Capstone Titles

The capstone course creates opportunities for reflection, assessment, integration and demonstration of competence to unify and support the individual's experience in the Master's of Arts in Interdisciplinary Studies program. Individuals must have the proposal for the capstone project approved by the Graduate Studies Council prior to enrolling in the capstone course.

Capstone project topics might be drawn from a student's personal or professional domain. The research project begins at the end of the first year as students are challenged to search for a topic. Then they develop a formal research proposal. The work continues throughout the second year, culminating in a public presentation before fellow students and faculty.

Recent capstone titles include the following:

  • Signers Theater: Building American Sign Language Fluency through Deaf Mentorship
  • African American Youth: What Motivates Them to Vote?
  • Fictional Truths: On Meaning and Truth in Fiction
  • America's Depression: An Oral History
  • Toward New Approaches to Enhance Critical Thinking in the Teaching of Writing in High School
  • Seeking Ecological and Socio-Political Balance in Parks and Recreation Policy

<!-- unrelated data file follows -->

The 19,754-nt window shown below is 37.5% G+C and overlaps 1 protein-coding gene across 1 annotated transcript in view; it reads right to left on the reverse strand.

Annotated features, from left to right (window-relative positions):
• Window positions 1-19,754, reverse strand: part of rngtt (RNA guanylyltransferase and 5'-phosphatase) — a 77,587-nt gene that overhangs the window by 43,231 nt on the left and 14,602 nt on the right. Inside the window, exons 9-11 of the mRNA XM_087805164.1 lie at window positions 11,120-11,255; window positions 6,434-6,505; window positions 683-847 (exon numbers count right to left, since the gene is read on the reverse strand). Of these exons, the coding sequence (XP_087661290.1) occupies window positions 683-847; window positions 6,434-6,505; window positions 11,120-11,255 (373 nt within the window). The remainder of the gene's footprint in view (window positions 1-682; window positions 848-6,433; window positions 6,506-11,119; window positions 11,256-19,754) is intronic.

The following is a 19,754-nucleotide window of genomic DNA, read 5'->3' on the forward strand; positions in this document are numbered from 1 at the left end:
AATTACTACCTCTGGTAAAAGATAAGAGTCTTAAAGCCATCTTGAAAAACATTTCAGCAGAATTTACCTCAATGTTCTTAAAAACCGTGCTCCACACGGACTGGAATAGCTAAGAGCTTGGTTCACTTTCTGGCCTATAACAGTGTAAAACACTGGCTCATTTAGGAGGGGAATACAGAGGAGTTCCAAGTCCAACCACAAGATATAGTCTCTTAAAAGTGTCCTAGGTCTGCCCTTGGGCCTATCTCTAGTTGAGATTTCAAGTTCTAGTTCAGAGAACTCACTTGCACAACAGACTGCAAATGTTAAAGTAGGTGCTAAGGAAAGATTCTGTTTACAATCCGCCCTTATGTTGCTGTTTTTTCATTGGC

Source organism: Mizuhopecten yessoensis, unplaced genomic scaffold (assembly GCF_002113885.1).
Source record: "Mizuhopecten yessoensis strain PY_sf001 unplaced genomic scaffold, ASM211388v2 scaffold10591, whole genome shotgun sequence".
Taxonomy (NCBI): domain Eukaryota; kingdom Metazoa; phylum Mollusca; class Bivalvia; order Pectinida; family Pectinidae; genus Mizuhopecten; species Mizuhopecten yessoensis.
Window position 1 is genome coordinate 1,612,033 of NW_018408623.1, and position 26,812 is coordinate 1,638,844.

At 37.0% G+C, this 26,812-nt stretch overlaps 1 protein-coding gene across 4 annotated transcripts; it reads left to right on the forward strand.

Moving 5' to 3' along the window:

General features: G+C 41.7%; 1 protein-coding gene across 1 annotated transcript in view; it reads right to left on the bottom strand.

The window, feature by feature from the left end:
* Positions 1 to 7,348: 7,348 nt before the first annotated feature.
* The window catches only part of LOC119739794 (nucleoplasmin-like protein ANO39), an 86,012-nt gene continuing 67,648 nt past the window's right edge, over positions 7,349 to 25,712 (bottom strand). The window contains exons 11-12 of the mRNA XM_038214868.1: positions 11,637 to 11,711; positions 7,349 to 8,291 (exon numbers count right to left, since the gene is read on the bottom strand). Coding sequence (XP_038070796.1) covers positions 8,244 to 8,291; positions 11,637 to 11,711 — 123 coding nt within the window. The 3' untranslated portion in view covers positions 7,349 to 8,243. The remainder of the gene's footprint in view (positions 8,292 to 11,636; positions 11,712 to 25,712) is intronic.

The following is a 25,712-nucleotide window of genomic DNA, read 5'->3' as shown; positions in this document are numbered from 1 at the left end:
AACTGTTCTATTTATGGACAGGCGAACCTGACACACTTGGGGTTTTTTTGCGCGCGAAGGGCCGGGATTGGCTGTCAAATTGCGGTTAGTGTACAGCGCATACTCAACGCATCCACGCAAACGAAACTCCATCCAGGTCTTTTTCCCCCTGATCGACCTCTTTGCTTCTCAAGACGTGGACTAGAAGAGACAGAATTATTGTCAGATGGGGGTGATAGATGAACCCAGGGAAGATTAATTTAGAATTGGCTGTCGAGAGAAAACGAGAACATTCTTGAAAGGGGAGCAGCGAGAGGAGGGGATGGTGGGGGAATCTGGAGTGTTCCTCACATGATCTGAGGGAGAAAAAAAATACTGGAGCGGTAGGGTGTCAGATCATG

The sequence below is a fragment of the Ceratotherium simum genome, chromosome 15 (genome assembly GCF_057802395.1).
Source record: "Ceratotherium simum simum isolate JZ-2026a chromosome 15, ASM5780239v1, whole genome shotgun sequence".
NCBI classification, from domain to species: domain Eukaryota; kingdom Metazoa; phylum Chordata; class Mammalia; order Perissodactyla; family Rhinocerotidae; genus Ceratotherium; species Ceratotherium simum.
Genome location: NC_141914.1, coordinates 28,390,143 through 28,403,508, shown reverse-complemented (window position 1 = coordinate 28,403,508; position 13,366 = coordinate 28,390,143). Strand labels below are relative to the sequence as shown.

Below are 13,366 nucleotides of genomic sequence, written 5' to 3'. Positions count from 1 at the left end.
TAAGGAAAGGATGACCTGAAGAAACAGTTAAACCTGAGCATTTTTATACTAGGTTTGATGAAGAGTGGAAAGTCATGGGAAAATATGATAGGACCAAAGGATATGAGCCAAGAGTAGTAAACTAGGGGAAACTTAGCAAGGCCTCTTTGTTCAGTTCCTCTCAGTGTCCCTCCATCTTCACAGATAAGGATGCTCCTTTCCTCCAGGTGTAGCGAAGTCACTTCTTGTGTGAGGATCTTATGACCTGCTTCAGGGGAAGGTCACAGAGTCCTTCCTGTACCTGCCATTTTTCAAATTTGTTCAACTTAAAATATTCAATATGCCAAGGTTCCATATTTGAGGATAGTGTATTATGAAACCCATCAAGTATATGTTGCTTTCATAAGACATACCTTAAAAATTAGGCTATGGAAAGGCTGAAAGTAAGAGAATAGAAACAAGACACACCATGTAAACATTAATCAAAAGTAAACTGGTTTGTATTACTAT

• Teacher Methodologies, Student Attitudes and Government: The Effect on Foreign Language Study (A Comparison of the United States and Europe)
  • Inspiration for the Textile Artist: Impetus from Within or Response to Cultural Prompt?
  • Rhetoric, Religion and the Supreme Court on Abortion
  • Alzheimer's and Anticipatory Grief: The Caretakers' Long and Ponderous Journey of Invisible Mourning
  • How Does the Belief in After Death Communication Assist the Bereaved in the Grieving Process?
  • The Evolution of Handcrafting from a Male Dominated Trade to a Female Leisure Past Time
  • Use and/or Misuse of Credit Cards Among Young Adults: Evaluation of Marketing Appeals
  • Profile of an Imagemaker: Ezra Jack Keats; Exploring the Power of Images in Picture Books
  • Children as Witness to Bullying: Can Art-Making Raise Empathy in the Classroom in Students and the Artist?
  • The SMART Program: A Fuel Stop on the Road to Self-Sufficiency
  • Requiem for a Castrato
  • The Communication of Social Identity Through Media Images: A Survey of Appalachian Students and Perceptions of Mediated Images of Appalachian Culture
  • Vanishing Act: The Mobile Phone and the Sudden Disappearance of Space, Time and Decorum
  • The Machinery of the Gods: Mechanisms of Religious Propagation
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